Tag Archives: Airport Extreme

DIR-825 and SharePort

If you have the D-Link DIR-825 and are trying to get the SharePort to work, there has been a recent update. Thanks very much to Nikolay for the information. I’m happy with the Airport Extreme but his info may be useful for you. Although you can find the comment at this link, here is the post:

“Not sure when you tried to install the SHareport drivers for MAC but now they are available… over the Christmas (Dec.2010) holiday I installed the drivers for the Mac — downloaded the drivers from the D-Link support web site / the site for DIR-825 and was able to even use TimeMachine on the MAC with the USB drive connected on the router…..The link to the MAC is 802.11n Next I need to figure out the Shareport with my Ubuntu Linux desktop PC. Good luck;”

So, here is hoping that Nikolay’s finding will help you as well.



Various Updates

Ultimate Ears 5vi

The link to the previous post is here. After spending more time with the 5vi, I like them very much. Contrary to my original intentions, I really haven’t played much with the foam. Even after weeks of use, the silicone tips continue to feel like small acorns jammed into my ears; they don’t annoy me as much as they originally did but it still isn’t terribly pleasant.

Magic TrackPad

The link to the previous post is here. There is no question, the Magic TrackPad, combined with BetterTouchTool, has become a huge time-saver for me. Not once since my original posting have I missed my old faithful Logitech MX Revolution. Here are my favorites:

  • Four finger slide left or right to bring up the app switcher, then two fingers left or right to select the app, then four finger tap to activate. Standard drivers.
  • Three finger tap to send ⌘R, primarily for refreshing websites. BetterTouchTools.
  • TipSwipe Left Finger Left to send ⌘⇧[. With three fingers on the pad, slide the left-most finger to the left a bit. This moves me left one tab. BetterTouchTool.
  • TipSwipe Left Finger Right to send ⌘⇧]. With three fingers on the pad, slide the left-most finger to the right a bit. This moves me right one tab. BetterTouchTool.
  • Five Finger Tap to show the desktop. This is one command that I’ve missed from Windows and BetterTouchTools makes it easy to bring to the Mac.

Magic TrackPad for Windows

Go here for instructions on how to extract the Apple Magic TrackPad Windows drivers from the BootCamp installer that Apple provides here: 32-bit or 64-bit.

The instructions will tell you to find the Bootcamp3135* folders. You can ignore the #Bootcamp3135* folders. I have to say that this did not work with my POS Dell Latitude D620. It proves nothing, though, since the Dell was able to locate my Mac on Bluetooth but could not discover the Magic TrackPad OR my Plantronics Voyager Pro headset.

Magic TrackPad for Ubuntu

In VMware Fusion, the Magic TrackPad works just fine as a standard trackpad. Two fingers to scroll in FireFox also works. Here is information on pairing with Ubuntu. Since I’m using Fusion, I did not have to do any pairing. Here is another page that includes a link to patches (it’s in the main body of posting).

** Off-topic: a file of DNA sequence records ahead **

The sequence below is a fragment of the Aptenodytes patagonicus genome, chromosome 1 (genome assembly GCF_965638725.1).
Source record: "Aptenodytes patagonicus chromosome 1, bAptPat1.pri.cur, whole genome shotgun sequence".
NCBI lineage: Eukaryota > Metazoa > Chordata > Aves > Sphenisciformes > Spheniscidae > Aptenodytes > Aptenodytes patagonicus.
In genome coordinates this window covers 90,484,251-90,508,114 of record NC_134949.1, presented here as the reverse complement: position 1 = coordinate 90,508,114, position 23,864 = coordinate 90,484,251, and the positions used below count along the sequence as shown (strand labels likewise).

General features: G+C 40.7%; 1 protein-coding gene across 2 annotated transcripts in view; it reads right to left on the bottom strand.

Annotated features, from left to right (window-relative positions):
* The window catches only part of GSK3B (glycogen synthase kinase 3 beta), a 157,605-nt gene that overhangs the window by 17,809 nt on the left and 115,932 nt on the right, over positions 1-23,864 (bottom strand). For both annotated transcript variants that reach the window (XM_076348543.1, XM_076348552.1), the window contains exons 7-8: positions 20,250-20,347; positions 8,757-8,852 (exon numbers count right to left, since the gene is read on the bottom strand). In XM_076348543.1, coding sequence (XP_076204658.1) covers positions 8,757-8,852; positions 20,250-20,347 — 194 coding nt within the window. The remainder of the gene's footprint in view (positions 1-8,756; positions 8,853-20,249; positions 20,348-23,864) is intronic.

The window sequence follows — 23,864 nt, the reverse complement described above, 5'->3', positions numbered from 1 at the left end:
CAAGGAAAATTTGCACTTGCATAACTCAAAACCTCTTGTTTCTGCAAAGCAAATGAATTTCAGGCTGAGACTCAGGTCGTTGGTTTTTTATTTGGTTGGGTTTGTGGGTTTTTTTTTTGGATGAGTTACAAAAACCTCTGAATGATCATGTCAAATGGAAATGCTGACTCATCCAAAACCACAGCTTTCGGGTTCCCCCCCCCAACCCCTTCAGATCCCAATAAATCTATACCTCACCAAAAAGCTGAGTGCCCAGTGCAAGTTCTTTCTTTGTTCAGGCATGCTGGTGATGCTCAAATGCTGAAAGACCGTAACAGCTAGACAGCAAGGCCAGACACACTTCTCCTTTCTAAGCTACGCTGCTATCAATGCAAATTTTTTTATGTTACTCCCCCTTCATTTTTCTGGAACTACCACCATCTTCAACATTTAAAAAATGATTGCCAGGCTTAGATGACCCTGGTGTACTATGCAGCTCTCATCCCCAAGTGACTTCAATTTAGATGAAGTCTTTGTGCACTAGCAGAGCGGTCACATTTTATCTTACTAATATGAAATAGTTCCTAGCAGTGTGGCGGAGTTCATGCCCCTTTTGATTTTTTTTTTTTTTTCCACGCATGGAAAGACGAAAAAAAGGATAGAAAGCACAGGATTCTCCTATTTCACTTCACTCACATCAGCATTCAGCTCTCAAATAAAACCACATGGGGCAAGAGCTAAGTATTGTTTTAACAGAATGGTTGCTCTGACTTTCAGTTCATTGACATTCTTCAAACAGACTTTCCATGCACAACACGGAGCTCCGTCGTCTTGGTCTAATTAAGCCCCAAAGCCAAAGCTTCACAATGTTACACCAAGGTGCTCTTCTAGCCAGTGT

Airport Extreme

The link to the previous post is here. There have been no complaints from the family about web access since installing the Airport Extreme. It does provide more reliable iTunes streaming to our Airport Express, which is about as far from the router as you can get in our house. By more reliable, I mean that we don’t get the cut-outs and buffering lags that we would get in nearly every song using the DIR-825. Unfortunately, as anticipated, it has NOT resolved my problem with losing my Internet connection. It’s no longer a daily event (more like every 2-3 days), but it still happens. The issue is that my Internet connection will just disappear. Adium stays connected but web traffic completely disappears, as does the Mail connection to my ISP’s e-mail. If I have VMware Fusion running Ubuntu, it retains its connection. This has been happening since I upgraded to Snow Leopard. Based on feedback on the Apple forum I have tried:

  • Changing my DNS server to OpenDNS or Google
  • Flushing the DNS cache
  • Renewing DHCP

Only a reboot resolves the issue. This seems not to happen with the MBP’s in the house but they aren’t on all the time like the iMac, so I guess I’m not surprised.

Sharing USB Drive with Windows

As mentioned in the original posting, connecting a USB drive to the DIR-825 was pointless. The software that D-Link provides for OS X was worthless. Going back to the original developer version helped make the drive recognizable but it still couldn’t be used reliably. Files of any size bigger than a few hundred KB would time out. The good news is that sharing the USB drive with Windows from the Airport Extreme was extremely easy and seems to be quite reliable so far.

  1. Go into the Airport Utility and find the IP address for the Airport Extreme.
  2. Go to the Windows machine and run Windows Explorer.
  3. From Windows Explorer, go to Tools->Map Network Drive.
  4. Select an unused drive letter.
  5. In the “Folder” field enter \\IP_address\USB drive name. Example \\\My_HD.
  6. Check Reconnect at logon if desired.

Airport Extreme 2.4 vs. 5.0

After seeing that there have been a number of searches for Airport Extreme comparisons between the 2.4GHz and 5.0 GHz modes, I decided to augment the original table with iStumbler readings at 5GHz also. This is only for the Airport Extreme. With the DIR-825, the 5.0 GHz band was useless in rooms 5, 6, 7 so we turned it off. Those who are interested can interpret the results for themselves (or feel free to post your thoughts below).